"Southland" is one of the best dramas on television. It's also, unfortunately, a show where I tend to get to each episode very late, for one reason or another, which is why I haven't weighed in on any episodes from this fifth (and, unfortunately, possibly final) season. But I managed to see this week's episode only a day late, and I wanted to offer some thoughts on the season in general, coming up just as soon as I tell you I've read about the Marquis de Sade...

As I've said before, "Southland" is the rare show to be genuinely helped by budget cuts. The NBC version of the show (including the first six episodes to air on TNT after NBC decided not to air them) had too many characters and was trying to tell too many big stories, when its strength was always on small details. As the show had to ditch most of its original cast, it's had no choice but to play to its strengths, with most episodes just becoming a collection of bizarre, macabre, funny, sad, or harrowing anecdotes about life in the LAPD.(*) The show is brilliant at action — when Sherman's in a brawl or Cooper's in a shootout, there's a visceral sense of danger that's not generally there on most drama series — and has come up with a good three-tiered structure in which the three partnerships almost never intersect, yet it all feels like part of the same show. 

(*) That structure, which I enjoy so much, also makes "Southland" a show that would be very hard to review weekly even if I got to see the episodes sooner.

I was a little worried going into this season that the show would suffer without Lucy Liu, since the Cooper/Tang partnership was the highlight of season 4. Neither of Cooper's new partners (first the bored military vet, now Anthony Ruvivar's comedian) have really registered on Liu's level, but this season is turning out to be less about how Cooper gets along with the other guy in the car than on him coming to grips with the emotional toll of 20 years in uniform. Michael Cudlitz's scenes with Gerald McRaney have been so fantastic that I can easily envision an early '90s version of the show with McRaney as the gruff training officer and Cudlitz as the cocky rookie. (And if I had a time machine, making that show exist would be somewhere on my to-do list.) And the scene in last week's episode where Cooper and Sherman ran into each other in the bar was perfect: each of these guys has things of value to offer the other, but their history is so poisoned that it's not gonna happen anytime soon.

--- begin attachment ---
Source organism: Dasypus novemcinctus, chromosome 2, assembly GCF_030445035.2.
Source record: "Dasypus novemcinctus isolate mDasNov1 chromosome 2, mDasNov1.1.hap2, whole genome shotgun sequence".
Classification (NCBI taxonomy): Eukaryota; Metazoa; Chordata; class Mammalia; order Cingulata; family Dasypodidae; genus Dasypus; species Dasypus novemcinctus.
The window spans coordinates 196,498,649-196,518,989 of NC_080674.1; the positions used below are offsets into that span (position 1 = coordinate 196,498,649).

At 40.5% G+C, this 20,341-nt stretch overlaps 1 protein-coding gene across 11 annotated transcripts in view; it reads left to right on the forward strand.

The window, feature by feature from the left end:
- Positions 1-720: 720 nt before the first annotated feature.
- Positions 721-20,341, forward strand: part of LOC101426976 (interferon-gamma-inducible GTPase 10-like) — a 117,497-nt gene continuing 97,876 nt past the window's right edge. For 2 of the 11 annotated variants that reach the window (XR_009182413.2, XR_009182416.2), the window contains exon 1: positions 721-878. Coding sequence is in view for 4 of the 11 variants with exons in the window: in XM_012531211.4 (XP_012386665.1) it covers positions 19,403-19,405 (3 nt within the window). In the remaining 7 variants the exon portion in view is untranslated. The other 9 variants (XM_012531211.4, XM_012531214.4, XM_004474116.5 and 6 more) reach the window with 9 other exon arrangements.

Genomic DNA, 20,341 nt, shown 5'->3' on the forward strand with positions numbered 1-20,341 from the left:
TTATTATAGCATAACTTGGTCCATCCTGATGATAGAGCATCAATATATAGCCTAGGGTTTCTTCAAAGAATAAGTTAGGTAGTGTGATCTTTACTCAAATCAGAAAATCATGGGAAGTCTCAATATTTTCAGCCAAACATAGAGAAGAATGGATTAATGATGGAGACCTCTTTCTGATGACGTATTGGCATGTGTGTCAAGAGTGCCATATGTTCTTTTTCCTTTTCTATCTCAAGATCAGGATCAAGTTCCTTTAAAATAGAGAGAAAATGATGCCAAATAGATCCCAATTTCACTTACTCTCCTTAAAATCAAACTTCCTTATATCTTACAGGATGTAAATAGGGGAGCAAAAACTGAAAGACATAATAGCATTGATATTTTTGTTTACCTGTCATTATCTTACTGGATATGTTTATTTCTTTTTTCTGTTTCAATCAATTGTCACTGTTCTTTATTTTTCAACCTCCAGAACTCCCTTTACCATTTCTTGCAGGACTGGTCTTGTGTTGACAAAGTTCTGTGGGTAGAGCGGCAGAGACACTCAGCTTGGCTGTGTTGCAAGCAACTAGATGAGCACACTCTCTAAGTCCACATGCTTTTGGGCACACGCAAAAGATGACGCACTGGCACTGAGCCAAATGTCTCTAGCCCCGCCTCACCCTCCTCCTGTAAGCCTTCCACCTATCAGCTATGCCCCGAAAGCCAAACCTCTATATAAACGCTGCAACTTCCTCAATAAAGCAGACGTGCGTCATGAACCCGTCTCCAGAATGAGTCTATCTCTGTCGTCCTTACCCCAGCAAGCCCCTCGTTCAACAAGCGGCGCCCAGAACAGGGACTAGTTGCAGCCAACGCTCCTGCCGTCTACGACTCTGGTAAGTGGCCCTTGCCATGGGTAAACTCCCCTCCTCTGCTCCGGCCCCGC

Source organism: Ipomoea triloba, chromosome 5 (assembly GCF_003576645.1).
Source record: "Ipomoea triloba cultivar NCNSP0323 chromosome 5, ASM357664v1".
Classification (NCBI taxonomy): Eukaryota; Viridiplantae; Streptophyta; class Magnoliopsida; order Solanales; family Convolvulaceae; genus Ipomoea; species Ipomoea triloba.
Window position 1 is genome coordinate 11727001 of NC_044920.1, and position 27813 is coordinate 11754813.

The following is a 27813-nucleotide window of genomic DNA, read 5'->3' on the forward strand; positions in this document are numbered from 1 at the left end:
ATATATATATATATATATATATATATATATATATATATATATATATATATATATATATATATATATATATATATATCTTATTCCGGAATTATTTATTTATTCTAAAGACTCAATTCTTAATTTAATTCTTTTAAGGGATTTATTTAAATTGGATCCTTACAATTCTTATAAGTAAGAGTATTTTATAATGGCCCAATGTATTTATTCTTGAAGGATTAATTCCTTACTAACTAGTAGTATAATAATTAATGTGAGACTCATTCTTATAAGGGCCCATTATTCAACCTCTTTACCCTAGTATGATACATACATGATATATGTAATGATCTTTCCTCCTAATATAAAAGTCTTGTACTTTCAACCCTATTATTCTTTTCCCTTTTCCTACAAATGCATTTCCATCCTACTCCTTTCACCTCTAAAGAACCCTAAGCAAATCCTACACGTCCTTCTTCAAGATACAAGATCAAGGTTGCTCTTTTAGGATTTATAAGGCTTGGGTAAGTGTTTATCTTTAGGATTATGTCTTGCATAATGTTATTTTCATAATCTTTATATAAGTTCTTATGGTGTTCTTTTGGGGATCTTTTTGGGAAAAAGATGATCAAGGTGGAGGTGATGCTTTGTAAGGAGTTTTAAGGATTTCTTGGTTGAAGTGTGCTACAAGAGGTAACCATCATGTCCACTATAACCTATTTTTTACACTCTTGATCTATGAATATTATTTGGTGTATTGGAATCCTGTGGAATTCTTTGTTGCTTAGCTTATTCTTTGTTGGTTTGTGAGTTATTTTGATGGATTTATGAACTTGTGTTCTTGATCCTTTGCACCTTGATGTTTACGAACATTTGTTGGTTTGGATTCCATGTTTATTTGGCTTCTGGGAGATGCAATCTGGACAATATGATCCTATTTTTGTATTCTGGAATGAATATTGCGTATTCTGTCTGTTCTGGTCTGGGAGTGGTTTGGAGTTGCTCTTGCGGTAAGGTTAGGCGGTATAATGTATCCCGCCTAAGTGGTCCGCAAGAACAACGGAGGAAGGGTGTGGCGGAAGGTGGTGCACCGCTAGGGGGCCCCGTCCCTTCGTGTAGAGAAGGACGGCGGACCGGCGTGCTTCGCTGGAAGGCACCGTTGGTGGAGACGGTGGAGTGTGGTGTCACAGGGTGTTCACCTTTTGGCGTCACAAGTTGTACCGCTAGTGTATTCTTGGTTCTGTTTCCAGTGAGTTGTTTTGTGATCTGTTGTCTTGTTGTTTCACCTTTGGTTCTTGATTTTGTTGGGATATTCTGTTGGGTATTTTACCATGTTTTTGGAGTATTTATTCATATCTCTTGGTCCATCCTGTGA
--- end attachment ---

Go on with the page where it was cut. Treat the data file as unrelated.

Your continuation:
For that matter, I'm impressed with how convincingly the writers and Ben McKenzie have turned Sherman into the kind of arrogant jerk he would have despised when he was still a boot. Cooper was no prize when they rode together, nor is Sammy now, but watching Ben alienate both men reminds me of that Raylan Givens line: "You run into an asshole in the morning, you ran into an asshole. You run into assholes all day, you're the asshole." There's some real tension in the Ben/Sammy partnership, where it's clear at least one of them is going to implode before season's end, and it's just a question of which one — or if both will fall apart.

The Lydia part of the show has never been my favorite, despite how good Regina King is in the role, because the nature of her job means the show generally has to tell more straightforward mystery stories, which aren't as interesting as Cooper talking to a woman crushed under a bus or Sammy bailing out on a pursuit. But this season's been an improvement over last, in that not every case winds up as a parallel to Lydia's struggles as a single mom. We still get some of that, like last night's co-sleep baby death, but we've also gotten stories where there's no obvious tie to Christopher, or ones where he only figures in tangentially, like last week's confrontation with the serial killer who traded the location of the bodies for hearing the name of Lydia's son.



Unfortunately, the ratings haven't been that great this year, and McKenzie and Shawn Hatosy have already taken network pilot gigs, which is often a sign that they know they'll need a job next season. (Both actors are still under contract to "Southland," which means they stay if TNT renews the show.) I would happily watch many more years of this version of the show, but it's also been living on borrowed time for most of its existence. If that time runs out after this season, at least we got these last three seasons, which have served as a riveting weekly reminder that a police procedural doesn't have to tell its stories in the exact same way every other one on television does.

What does everybody else think? How are you finding this season so far? And are you surprised by Dewey's continued resiliency?